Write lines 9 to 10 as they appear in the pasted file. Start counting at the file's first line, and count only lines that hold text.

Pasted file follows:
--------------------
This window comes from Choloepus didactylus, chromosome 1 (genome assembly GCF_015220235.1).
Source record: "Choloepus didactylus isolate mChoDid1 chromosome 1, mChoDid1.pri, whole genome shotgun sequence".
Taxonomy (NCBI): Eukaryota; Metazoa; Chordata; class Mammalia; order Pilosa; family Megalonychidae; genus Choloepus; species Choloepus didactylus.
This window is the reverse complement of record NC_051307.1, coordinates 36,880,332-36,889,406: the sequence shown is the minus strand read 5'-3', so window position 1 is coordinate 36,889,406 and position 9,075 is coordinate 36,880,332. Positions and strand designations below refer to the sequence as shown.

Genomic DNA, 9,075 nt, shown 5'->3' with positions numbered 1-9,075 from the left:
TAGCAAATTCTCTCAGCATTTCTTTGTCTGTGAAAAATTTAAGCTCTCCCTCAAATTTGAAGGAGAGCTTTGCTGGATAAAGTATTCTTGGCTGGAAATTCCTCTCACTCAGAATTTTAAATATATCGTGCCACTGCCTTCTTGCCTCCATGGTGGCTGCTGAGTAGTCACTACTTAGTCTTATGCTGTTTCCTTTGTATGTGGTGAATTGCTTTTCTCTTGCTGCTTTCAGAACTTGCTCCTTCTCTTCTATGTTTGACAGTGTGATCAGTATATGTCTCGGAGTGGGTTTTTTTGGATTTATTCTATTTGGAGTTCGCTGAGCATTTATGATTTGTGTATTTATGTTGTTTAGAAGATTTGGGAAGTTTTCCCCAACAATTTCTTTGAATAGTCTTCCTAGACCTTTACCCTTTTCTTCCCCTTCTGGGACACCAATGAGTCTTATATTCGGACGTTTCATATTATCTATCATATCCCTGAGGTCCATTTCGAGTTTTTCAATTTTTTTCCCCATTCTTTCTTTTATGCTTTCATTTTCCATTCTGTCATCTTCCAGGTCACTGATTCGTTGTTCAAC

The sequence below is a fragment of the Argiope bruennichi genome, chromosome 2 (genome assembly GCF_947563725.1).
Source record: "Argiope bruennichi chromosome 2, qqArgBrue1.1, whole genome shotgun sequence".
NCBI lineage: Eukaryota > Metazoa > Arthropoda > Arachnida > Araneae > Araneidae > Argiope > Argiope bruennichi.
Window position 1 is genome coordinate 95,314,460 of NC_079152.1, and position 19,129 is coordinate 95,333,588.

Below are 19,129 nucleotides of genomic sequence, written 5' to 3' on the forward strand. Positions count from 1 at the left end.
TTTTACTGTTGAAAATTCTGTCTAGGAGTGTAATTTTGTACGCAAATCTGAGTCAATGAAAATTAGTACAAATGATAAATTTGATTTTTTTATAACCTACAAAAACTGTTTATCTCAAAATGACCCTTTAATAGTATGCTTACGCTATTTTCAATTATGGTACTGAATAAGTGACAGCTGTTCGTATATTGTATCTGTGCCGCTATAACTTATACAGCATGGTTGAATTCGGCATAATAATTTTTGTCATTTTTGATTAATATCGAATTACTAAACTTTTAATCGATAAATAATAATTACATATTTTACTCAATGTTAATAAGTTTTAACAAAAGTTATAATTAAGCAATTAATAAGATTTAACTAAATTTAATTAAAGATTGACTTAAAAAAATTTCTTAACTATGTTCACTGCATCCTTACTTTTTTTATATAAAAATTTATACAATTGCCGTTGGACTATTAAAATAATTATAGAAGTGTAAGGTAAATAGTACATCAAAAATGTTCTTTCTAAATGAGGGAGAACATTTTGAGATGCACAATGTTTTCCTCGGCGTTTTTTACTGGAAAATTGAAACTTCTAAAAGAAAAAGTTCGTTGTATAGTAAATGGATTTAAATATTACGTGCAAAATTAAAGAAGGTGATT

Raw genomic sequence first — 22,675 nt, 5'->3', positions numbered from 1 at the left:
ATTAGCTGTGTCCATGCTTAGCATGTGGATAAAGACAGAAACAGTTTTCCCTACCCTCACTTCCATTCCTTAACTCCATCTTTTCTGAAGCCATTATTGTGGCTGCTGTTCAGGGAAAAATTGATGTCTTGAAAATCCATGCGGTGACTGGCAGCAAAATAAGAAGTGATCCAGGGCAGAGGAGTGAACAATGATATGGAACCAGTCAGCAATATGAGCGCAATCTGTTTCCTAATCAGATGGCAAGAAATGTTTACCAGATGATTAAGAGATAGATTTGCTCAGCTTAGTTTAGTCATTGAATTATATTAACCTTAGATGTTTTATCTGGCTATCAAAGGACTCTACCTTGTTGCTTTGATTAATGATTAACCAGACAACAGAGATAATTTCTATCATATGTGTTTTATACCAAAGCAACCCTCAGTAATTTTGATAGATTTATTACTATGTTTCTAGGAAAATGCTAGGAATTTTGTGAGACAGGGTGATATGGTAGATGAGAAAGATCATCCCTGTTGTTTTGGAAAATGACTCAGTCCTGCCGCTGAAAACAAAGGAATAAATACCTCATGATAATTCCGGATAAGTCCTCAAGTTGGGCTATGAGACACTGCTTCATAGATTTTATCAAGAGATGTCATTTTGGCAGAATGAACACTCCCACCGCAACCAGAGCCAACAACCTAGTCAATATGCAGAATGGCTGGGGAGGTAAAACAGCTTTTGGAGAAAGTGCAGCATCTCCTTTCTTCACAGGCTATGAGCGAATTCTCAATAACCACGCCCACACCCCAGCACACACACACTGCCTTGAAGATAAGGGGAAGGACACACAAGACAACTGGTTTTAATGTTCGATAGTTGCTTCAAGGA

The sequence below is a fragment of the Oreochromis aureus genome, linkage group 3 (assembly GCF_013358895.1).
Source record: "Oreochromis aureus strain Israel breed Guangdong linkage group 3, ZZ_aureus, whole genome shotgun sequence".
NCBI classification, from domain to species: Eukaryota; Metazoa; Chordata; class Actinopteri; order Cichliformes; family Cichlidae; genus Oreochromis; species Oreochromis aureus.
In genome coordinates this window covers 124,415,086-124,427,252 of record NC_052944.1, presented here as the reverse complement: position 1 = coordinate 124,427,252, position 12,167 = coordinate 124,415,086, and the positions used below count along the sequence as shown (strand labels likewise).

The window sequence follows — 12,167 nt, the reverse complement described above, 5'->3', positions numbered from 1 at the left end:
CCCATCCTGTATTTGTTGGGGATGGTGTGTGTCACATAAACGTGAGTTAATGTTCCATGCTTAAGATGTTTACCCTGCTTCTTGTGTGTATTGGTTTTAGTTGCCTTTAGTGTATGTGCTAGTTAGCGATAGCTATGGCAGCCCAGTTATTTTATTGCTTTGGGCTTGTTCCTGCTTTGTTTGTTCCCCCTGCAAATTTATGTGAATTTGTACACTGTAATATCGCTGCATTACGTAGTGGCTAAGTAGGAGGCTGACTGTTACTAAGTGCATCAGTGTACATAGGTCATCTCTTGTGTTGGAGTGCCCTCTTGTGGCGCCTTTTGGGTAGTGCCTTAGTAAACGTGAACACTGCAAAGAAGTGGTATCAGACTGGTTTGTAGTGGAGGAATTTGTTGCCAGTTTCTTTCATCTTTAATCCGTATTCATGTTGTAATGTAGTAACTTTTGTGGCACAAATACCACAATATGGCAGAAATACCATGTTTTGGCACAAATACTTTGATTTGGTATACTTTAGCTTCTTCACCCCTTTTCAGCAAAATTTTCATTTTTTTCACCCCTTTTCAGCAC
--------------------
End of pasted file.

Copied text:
NCBI lineage: Eukaryota > Metazoa > Arthropoda > Arachnida > Araneae > Araneidae > Argiope > Argiope bruennichi.
Window position 1 is genome coordinate 95,314,460 of NC_079152.1, and position 19,129 is coordinate 95,333,588.